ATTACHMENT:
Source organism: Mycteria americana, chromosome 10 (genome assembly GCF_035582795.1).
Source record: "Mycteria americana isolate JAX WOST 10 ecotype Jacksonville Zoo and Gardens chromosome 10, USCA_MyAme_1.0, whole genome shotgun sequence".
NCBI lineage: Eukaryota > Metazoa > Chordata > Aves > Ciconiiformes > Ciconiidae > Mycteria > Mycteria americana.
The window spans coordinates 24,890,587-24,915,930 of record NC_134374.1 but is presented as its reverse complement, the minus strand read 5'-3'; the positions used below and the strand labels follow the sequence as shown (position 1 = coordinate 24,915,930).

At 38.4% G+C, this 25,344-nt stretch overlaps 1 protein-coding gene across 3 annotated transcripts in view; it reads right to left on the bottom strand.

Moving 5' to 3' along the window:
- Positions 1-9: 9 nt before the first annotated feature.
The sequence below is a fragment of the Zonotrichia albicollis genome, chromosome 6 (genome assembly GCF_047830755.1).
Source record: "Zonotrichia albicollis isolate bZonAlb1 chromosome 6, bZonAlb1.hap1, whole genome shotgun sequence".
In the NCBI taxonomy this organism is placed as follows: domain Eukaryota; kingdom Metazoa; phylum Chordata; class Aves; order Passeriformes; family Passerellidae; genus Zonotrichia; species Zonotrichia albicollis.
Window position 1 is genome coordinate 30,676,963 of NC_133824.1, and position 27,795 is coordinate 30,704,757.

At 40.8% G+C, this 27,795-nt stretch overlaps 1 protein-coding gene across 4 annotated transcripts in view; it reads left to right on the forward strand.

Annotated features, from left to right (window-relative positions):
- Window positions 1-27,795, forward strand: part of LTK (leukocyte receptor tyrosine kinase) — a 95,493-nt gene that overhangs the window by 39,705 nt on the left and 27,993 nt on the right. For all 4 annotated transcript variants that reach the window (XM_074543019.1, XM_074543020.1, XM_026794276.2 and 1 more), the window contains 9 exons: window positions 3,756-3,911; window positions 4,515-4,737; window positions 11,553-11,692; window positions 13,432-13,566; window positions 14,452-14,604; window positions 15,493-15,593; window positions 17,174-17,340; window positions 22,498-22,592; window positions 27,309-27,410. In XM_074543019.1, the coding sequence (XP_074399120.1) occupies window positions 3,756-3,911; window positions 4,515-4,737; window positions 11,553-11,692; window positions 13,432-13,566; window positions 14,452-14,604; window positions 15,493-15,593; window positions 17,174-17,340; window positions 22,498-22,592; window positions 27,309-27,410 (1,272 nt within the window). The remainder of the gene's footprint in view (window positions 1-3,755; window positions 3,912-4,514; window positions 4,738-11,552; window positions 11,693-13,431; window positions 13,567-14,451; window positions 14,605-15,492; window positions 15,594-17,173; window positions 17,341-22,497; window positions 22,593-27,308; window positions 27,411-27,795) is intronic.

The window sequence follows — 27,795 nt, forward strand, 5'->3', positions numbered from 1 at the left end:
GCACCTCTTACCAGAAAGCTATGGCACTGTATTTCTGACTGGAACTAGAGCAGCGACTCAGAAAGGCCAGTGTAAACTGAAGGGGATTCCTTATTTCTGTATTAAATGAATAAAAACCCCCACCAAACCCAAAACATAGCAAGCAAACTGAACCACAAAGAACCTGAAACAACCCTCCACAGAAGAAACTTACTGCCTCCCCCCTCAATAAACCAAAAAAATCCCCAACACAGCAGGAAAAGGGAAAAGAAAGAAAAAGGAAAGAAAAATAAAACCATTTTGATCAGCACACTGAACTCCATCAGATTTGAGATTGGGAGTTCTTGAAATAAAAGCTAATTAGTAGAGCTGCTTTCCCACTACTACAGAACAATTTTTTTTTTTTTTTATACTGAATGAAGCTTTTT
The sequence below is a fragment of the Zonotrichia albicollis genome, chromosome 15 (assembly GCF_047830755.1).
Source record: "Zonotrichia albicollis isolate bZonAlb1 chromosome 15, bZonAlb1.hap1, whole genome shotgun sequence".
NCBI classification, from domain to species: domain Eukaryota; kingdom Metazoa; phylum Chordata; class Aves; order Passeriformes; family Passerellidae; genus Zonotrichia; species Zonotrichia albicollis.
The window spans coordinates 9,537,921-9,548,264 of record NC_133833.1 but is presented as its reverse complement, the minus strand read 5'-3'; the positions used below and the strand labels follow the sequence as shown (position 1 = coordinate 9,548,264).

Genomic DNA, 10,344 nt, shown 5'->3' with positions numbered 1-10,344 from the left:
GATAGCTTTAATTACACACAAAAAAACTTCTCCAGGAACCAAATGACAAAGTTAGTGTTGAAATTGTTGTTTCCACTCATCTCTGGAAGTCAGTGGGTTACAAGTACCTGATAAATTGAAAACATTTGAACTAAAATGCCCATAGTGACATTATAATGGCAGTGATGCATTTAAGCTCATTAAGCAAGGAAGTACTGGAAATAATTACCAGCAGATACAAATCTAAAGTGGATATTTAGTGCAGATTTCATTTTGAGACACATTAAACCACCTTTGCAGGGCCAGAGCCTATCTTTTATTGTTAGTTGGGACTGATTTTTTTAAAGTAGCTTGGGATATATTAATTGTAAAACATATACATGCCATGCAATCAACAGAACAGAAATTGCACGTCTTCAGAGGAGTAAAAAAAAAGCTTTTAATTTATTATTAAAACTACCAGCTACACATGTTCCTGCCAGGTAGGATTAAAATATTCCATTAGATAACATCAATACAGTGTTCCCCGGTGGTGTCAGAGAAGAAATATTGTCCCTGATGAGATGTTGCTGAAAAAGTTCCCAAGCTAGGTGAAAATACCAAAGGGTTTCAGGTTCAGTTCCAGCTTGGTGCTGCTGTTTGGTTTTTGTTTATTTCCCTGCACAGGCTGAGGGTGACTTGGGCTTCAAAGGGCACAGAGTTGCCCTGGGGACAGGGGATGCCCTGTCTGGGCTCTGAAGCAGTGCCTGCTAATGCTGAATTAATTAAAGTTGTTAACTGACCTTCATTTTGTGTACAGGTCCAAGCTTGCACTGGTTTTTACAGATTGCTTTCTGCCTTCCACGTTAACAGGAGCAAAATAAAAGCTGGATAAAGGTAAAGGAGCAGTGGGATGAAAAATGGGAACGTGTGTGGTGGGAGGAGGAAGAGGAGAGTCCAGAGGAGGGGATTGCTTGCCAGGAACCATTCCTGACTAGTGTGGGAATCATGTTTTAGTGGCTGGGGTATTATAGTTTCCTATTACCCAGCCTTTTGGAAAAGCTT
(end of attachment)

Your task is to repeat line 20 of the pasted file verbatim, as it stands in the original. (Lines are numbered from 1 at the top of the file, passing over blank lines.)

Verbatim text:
The window spans coordinates 9,537,921-9,548,264 of record NC_133833.1 but is presented as its reverse complement, the minus strand read 5'-3'; the positions used below and the strand labels follow the sequence as shown (position 1 = coordinate 9,548,264).